Wondering about my disclosures on top of posts?
Savvy California uses affiliate and referral links on some pages. My blog is my passion and my business, so sometimes I do benefit when I refer happy readers to trusted sources. Not “mad scrilla” exactly, but it helps keep the lights on. All this really means is that if you follow a link to sign up for something, use a promo code, or buy something after clicking over to a merchant site, I may earn a little something (at no extra cost to you).
If a post is sponsored, you’ll see a disclosure for that, too. Only a small percentage of the links you find here are shilly. But if I can find a referral link or sponsor for something I’m going to tell you about anyway, I’ll grab it and use it. You know, like those links to Amazon. Like many bloggers, I participant in the Amazon Services LLC Associates Program, “an affiliate advertising program designed to provide a means for sites to earn advertising fees by advertising and linking to amazon.com.” Other partners include event ticket and hotel booking sites.
If you’ve noticed this type of disclosure more often in the blogosphere and on social networks lately, that’s because the Federal Trade Commission (FTC) now insists that every blogger/influencer disclose absolutely every time a link might possibly result in a freebie or a buck, even if it doesn’t. They want it in your face, top of the post or before any promotional links, everywhere, every time (although many bloggers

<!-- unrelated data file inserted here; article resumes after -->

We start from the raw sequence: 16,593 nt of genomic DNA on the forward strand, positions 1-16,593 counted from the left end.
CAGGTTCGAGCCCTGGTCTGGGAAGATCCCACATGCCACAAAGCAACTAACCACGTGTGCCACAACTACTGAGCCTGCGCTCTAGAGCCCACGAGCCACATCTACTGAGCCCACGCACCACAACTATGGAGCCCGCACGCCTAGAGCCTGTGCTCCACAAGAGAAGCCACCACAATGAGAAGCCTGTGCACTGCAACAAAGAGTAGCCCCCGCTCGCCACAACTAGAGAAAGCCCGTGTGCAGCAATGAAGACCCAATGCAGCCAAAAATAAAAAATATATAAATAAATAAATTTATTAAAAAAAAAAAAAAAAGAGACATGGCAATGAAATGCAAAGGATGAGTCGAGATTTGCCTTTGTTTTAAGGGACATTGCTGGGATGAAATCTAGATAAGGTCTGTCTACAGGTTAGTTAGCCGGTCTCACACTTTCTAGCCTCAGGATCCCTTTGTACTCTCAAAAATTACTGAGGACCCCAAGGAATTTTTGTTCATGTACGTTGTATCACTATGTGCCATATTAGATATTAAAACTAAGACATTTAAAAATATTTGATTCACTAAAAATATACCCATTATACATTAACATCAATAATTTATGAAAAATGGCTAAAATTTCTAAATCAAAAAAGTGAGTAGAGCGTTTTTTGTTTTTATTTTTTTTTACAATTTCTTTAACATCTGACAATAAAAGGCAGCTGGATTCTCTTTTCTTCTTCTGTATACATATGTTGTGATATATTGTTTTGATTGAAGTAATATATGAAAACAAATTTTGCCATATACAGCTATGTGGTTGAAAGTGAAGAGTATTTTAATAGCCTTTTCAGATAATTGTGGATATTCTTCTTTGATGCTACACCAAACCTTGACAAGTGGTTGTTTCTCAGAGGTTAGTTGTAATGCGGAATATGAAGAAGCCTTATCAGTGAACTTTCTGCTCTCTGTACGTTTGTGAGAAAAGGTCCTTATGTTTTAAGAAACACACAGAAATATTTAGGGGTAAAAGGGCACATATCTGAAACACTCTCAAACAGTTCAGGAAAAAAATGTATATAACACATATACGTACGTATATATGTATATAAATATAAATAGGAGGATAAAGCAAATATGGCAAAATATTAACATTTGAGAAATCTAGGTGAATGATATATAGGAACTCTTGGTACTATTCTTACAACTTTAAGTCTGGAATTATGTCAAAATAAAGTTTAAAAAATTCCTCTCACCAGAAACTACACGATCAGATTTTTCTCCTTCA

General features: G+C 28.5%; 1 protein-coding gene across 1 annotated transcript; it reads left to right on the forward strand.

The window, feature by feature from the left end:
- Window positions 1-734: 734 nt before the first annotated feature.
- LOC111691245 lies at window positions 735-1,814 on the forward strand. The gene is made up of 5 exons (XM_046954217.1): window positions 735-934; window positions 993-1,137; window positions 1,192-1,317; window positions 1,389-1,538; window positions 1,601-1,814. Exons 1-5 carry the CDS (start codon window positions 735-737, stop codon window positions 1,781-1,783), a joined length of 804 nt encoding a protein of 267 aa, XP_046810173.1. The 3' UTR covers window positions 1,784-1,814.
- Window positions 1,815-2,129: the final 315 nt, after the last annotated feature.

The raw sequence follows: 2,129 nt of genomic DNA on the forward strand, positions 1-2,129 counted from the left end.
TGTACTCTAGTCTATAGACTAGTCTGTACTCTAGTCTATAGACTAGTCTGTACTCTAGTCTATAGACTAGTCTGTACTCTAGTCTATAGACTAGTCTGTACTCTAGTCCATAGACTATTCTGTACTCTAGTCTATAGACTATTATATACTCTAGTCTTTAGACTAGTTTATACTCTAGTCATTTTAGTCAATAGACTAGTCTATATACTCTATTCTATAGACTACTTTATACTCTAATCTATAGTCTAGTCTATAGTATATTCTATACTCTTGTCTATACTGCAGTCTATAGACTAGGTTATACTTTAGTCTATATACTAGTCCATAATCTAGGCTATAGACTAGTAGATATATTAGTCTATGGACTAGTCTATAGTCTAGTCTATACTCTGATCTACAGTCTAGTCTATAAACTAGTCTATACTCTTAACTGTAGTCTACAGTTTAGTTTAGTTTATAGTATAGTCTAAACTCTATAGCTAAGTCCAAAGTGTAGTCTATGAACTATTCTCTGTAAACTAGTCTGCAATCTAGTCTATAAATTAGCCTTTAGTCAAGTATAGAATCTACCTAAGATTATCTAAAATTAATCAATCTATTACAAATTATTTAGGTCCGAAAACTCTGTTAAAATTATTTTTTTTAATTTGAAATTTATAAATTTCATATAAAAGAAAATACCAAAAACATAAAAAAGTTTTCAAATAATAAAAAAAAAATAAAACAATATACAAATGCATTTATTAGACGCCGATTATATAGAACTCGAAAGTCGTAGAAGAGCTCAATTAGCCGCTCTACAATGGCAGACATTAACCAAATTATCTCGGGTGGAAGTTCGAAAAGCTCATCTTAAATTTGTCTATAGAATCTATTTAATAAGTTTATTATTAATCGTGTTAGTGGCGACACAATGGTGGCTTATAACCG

think that’s rude have been slow to comply).
I would let you know about this anyway (in a less annoying way probably) but now the FTC is all over it. And really, they probably have your best interests at heart. I appreciate your trust and will never recommend anything unless I believe in it and would do it/use it/buy it personally. My opinions are never for sale and never have been.
Got it? Thought so. Hopefully the FTC will, too.
Publisher of SavvyCalifornia.com
Image credit: Illustration by Louis Gray and Jeannine Schafer.